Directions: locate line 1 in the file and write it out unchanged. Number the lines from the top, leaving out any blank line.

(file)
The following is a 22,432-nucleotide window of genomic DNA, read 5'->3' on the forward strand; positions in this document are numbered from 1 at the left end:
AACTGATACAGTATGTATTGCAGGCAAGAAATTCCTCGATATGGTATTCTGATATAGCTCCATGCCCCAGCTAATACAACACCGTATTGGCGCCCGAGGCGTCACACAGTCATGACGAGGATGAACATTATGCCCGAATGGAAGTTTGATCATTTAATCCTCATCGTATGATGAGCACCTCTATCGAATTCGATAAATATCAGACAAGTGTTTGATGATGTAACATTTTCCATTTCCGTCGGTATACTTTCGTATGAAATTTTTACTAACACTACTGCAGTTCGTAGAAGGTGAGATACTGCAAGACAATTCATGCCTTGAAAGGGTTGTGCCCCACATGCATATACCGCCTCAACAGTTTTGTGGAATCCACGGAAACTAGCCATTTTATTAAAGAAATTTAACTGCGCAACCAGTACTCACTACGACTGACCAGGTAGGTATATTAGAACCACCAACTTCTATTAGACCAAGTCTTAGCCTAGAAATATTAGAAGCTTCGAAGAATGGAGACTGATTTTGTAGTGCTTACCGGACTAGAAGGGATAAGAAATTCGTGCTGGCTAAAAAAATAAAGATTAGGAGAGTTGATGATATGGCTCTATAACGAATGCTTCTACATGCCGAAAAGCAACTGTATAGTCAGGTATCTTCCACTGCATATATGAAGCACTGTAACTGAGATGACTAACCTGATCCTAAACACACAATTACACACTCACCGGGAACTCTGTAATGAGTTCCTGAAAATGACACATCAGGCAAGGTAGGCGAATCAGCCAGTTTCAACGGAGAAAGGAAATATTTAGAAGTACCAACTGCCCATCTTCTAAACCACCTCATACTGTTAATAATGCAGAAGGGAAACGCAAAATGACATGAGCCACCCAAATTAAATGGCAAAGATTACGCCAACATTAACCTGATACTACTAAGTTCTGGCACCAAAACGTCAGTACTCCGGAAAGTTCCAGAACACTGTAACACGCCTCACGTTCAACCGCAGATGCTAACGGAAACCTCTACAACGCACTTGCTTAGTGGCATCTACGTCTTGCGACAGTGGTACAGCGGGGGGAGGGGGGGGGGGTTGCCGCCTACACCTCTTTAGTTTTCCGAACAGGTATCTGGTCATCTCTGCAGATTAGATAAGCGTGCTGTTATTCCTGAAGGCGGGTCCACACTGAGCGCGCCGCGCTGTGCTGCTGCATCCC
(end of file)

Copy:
The following is a 22,432-nucleotide window of genomic DNA, read 5'->3' on the forward strand; positions in this document are numbered from 1 at the left end: